And here’s the thing.  I have probably bought into and propagated both of those opinions myself.  I am sure I have disparaged girls who casually game, or girls who prefer the female characters in a game where the main characters were boys, especially if it was a princess who had to be rescued.  But I have changed and grown throughout the years and become more accepting of the myriad ways of being that girls are. And I have given up more and more the idea that you have to be a tomboy to be cool. But beyond all that lies this:  If you thought that Zelda was a pea-princess who needs a man to save her, and that she has no power, ability, smarts or worth other than as a goal for Link, you couldn’t be more wrong.  As the series has grown, so has Zelda.  She is the holder of the triforce of wisdom.  We could just stop there.  The wisest character in the LoZ series is a girl.  But it gets better.  Zelda has been the leader of a pirate band, the wielder of the arrows of light, the masked warrior, and the savior of  Hyrule through self-sacrifice on more than one occasion.  Zelda fights in the way that only she can.  Do you play her thought the game?  No.  You get to play as Link and I love that.  I love who he is and how he grows and how he fights.  But Zelda is no pushover. Actually, if you look at the games as a whole there is a collection of strong women who the fan base love.  So Zelda wears pink or purple.  So she usually has blonde hair.  Honestly?  It doesn’t even matter.  Sure, I wish her final Windwaker wasn’t wrapped in Barbie-pink glowing ribbons in Hyrule Warriors and yes, it makes me enjoy that weapon less because of how it looks, but guess what?  I’m a girl!  I like things to be aesthetically pleasing!  And that right there amuses me to no end.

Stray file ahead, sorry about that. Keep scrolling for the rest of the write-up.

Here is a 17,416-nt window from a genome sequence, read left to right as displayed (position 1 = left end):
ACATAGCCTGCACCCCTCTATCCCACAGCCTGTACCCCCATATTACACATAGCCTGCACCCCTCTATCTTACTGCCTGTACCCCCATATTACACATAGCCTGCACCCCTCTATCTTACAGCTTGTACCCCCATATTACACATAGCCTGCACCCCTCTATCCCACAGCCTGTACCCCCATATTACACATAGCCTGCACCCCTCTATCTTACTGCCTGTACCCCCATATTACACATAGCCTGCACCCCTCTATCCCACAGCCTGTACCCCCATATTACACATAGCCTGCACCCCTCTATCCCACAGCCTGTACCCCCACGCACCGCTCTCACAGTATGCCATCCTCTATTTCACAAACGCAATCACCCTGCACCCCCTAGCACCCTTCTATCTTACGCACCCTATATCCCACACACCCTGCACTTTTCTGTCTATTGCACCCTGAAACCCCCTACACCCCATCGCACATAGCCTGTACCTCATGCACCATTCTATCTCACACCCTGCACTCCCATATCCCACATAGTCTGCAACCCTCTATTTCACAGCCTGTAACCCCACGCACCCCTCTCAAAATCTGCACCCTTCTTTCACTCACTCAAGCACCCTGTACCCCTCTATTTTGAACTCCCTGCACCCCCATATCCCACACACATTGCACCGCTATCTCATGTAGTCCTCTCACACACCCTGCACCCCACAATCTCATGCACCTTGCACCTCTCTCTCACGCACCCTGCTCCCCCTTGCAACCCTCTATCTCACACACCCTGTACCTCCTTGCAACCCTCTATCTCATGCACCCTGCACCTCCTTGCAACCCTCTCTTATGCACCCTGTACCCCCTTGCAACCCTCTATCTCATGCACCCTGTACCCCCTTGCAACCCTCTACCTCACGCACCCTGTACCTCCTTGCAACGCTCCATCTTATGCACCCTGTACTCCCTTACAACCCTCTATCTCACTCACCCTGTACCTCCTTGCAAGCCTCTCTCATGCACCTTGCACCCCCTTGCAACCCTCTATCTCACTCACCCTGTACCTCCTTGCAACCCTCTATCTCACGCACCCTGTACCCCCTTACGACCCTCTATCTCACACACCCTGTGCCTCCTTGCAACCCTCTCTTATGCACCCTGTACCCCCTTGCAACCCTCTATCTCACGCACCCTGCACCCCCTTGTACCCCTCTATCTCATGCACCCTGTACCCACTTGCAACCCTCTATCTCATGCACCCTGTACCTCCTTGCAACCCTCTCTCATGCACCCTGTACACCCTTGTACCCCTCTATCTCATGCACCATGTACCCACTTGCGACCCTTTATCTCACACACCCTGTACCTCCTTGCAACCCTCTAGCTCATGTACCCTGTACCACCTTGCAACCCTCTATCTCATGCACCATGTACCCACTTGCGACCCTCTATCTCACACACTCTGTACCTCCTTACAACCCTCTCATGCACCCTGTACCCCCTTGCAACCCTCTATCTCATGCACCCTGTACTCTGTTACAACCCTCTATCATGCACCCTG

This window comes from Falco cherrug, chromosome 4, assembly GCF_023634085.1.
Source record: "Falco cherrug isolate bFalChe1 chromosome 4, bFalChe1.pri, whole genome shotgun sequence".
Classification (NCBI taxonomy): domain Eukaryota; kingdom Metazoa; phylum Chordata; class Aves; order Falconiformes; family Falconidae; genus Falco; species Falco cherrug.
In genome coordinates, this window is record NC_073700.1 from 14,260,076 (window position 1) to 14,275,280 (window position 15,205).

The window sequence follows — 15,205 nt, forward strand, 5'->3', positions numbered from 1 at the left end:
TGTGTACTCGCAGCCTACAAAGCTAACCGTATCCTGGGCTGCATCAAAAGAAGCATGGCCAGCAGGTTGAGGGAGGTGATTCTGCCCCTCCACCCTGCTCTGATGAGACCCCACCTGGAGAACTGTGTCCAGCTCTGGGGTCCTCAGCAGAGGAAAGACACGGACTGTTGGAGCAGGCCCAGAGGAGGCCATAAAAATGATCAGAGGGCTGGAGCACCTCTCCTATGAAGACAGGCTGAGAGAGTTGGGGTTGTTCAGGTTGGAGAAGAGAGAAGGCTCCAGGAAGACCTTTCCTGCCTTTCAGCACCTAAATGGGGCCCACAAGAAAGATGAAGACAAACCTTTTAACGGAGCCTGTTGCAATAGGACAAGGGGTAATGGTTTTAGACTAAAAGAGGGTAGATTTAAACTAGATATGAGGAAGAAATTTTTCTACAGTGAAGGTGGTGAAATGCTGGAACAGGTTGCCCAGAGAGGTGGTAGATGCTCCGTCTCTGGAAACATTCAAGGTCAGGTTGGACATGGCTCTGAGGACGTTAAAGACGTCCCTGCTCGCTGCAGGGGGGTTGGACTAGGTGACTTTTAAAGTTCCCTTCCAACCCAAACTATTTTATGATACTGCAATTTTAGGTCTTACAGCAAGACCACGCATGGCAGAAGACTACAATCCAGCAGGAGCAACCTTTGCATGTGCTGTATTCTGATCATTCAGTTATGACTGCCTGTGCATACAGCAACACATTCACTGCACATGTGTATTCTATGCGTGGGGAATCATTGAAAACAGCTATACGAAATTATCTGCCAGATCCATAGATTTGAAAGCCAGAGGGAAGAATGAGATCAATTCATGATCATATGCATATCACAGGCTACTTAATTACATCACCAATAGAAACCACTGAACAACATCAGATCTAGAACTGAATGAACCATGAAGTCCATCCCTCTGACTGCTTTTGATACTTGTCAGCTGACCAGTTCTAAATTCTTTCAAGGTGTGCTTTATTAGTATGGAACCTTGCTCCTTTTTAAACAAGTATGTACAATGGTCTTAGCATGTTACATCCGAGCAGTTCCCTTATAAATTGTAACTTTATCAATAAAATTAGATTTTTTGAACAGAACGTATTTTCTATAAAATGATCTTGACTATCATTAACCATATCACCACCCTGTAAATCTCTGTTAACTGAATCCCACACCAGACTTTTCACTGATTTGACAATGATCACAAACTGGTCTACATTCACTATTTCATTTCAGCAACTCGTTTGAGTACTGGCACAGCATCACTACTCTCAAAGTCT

Still, if you saw my figure dangling from my purse, you would have no idea of the true reason and meaning behind her.  You see, she has nothing to do with the game, or my favorite character, or my opinion on girl warriors, or even my favorite color.  She hangs there because of my boys.  Confused?  That makes me very happy, though if you’re a gamer mom you might also be wearing a smile right now, ’cause you can see where this is going.  As moms, we tend to do things for our kids we could never do for ourselves.  We can’t buy ourselves stuff, or make ourselves stuff or do stuff for ourselves that would come off as frivolous or wasteful or selfish.  As a fan-girl and girl gamer, I could never buy myself a mascot or dangler or charm.  I could before I had kids, but not after.  I can’t let myself be accused of wasting the family’s funds on myself.  Like ever.  You get one person saying that one time, and it echoes in the back of your head forever.  Every time you look at a new book, think about buying yourself a new lip balm, rip a hole in your jeans, you hear that echo.  So when they had LoZ mascot figures for sale in random pouches, I bought some.  Not for me.  For the boys.  See I have taught them well and they both like LoZ.  I had no problem making my fan-girl and mom side happy by buying a couple for my boys.

When the boys excitedly tore into them, the eldest ended up with Link with a gust jar (very happy), the youngest got Vaati (but mom if you ever find Link with a Sword, could you get home for me? (Spoiler: yes and done)), there was a repeat Vaati (best friend got him), and then there was Zelda.  So because I was trying to make my boys happy, I now wear a character from my favorite game on my purse.  And even though Zelda is not the character I would have picked for myself, she makes me smile.  Because as soon as she came out of the package the boys gave her to me.